The $40 million boost to Pharmac's funding has paid for three new medicines to be available for New Zealanders, including two cancer drugs.
Health Minister David Clark announced on Monday that from December 1, Pharmac will fund the drug Alecensa that fights advanced non-small cell lung cancer, and breast cancer drug Kadcyla.
A new treatment for multiple sclerosis (MS), Ocrevus, is also being funded, and access to respiratory disease treatment Esbriet is being widened, the minister said.
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"These new drugs will help around 420 people, including people living with advanced cancer."
Dr Clark said the newly-funded medicines will be paid for out of the $40 million extra funding the Government invested in the 2019 Budget over four years.
"It is great to see that investment making a real difference in people's lives."
Prime Minister Jacinda Ardern said the new treatments will affect a "small number", but will "improve a number of patients' quality of life significantly, particularly those in the space of breast cancer and lung".
Pointing to Pharmac funding the MS drug Ocrevus, Ardern said: "There are roughly 300 patients that will benefit from a drug being fully funded by Pharmac that affects MS sufferers.
"I'm told that drug currently - which is a six-monthly treatment - comes at a cost of $40,000 per annum, and is now being fully funded by Pharmac."
Multiple Sclerosis New Zealand President Malcolm Rickerby said Pharmac's decision to fund Ocrevus came after more than two years of lobbying.
Around 4000 New Zealanders currently live with MS.
Ardern said more drugs will now be considered for funding by Pharmac following the Government's recent $60 million boost.
"We've put additional funding into Pharmac and they are now consulting on a range of potentially new drugs that will be funded as a result of that boost in funding."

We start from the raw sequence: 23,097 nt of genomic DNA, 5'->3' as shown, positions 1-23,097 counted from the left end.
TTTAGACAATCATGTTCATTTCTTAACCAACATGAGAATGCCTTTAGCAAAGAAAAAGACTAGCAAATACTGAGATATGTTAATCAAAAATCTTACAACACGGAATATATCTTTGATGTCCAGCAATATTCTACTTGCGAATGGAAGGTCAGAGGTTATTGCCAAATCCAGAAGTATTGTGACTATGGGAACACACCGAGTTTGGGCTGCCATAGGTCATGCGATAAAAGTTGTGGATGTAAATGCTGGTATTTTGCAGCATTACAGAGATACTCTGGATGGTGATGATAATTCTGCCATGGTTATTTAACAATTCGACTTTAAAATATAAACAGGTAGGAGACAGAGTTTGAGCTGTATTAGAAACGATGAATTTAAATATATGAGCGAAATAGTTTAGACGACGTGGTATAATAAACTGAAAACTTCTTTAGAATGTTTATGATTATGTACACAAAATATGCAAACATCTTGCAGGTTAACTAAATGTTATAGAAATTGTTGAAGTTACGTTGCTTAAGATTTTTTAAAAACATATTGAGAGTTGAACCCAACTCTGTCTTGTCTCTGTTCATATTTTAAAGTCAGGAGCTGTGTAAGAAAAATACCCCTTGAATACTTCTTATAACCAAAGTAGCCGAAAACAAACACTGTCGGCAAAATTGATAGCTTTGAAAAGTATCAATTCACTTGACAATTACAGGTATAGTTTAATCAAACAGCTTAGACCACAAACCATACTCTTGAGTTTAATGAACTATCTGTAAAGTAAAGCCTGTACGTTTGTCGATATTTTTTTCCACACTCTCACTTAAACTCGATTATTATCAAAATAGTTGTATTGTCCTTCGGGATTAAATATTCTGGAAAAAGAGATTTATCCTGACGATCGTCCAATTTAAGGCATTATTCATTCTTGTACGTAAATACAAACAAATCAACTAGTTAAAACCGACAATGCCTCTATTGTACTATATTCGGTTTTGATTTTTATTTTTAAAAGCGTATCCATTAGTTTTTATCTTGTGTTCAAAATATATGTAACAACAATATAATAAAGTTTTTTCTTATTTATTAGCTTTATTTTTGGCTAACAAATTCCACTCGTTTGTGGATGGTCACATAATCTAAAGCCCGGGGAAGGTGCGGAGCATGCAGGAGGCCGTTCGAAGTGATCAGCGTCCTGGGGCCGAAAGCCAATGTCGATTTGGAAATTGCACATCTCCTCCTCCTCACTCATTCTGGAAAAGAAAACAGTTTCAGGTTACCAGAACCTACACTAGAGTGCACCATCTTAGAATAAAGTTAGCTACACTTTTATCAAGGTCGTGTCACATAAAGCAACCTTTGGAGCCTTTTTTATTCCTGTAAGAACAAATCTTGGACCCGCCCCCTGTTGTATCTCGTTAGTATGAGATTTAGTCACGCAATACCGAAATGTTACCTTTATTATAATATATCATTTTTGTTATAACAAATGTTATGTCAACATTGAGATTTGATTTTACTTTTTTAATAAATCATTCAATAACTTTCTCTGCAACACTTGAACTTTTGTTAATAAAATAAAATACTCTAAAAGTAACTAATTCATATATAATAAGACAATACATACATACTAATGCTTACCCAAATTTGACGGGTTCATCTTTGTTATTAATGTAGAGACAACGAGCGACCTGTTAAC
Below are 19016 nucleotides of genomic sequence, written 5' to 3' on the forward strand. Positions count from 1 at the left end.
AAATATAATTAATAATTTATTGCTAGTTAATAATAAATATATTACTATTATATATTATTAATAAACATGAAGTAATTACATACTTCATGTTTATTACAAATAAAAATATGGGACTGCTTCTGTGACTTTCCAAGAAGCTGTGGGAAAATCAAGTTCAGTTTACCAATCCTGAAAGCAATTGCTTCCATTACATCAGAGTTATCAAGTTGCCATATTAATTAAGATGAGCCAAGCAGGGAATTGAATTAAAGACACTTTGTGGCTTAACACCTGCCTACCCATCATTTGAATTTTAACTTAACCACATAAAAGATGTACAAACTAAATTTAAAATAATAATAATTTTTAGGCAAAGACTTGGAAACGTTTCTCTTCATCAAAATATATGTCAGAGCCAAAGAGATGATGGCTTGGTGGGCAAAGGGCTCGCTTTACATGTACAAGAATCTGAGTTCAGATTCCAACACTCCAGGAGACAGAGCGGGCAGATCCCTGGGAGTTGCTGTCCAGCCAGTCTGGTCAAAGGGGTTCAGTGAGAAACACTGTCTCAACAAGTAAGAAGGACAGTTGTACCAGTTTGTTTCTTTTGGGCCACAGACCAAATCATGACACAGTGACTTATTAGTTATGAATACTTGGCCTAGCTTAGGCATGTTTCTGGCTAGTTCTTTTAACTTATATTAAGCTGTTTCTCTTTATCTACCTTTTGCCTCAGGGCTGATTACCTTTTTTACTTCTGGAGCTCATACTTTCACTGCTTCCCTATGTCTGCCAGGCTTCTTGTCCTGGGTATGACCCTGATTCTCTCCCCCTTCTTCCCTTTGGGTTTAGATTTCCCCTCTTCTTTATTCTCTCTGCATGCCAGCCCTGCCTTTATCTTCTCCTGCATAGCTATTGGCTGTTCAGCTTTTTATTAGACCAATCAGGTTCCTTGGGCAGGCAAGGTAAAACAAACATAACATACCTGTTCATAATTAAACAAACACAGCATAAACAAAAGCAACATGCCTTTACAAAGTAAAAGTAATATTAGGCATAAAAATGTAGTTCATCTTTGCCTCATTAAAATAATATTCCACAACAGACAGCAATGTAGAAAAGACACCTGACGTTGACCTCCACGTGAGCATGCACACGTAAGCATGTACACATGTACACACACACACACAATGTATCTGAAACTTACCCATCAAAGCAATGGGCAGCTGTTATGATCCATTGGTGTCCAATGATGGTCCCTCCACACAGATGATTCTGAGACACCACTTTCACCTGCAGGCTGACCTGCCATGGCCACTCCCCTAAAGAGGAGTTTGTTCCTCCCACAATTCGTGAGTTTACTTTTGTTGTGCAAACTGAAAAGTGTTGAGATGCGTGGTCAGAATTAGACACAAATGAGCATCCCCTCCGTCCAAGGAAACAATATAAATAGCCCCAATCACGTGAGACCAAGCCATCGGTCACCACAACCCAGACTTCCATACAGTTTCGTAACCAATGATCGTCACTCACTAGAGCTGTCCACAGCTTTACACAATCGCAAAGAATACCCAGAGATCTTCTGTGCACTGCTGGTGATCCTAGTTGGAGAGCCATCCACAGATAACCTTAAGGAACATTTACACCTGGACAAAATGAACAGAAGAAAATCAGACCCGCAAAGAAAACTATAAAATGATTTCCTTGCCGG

The drug-buying agency is currently consulting on three more cancer drugs: Lynparza for ovarian cancer, Faslodex for breast cancer, and Venclexta for chronic lymphocytic leukaemia.
Lynparza, like Kadcyla, is one of the drugs that advocates asked Pharmac to fund.
Rachel Brown, who founded the New Zealand Gynaecological Cancer Foundation, told MPs in August Pharmac's "refusal" to fund Lynparza was "deliberately causing the premature deaths of New Zealanders".
The Health Minister acknowledges that medicines are "critical", but said they are "only one part of cancer care and control".
He pointed to the Government's 10-year Cancer Action Plan, unveiled last month, which includes setting up a Cancer Control Agency to ensure consistent standards nationwide, and strengthening the focus on prevention and screening.
"Our plan is comprehensive and covers the full spectrum - from prevention and screening, to radiation treatment and palliative care."
'Exciting phase' in cancer research
The Prime Minister was given a tour of the facilities at Auckland University on Monday and was shown the research labs exploring new innovation in the space of cancer research.
"What's interesting to me is that there is a new period of research and development in the space of cancer care... the cancer drugs are being more and more highly targeted towards specific forms of cancer," she said.
"That is both an exciting phase for researchers because it does mean more effective forms of cancer care, however for those who are developing these new drugs, it is more expensive, so this is a challenging environment.
"Some of the announcements today are a demonstration that the Pharmac model is delivering for those who need it most."
National's Michael Woodhouse said he's still waiting on the Government to step up on health, pointing to its handling of the measles outbreak, scrapped health targets, and "flatlining Pharmac funding".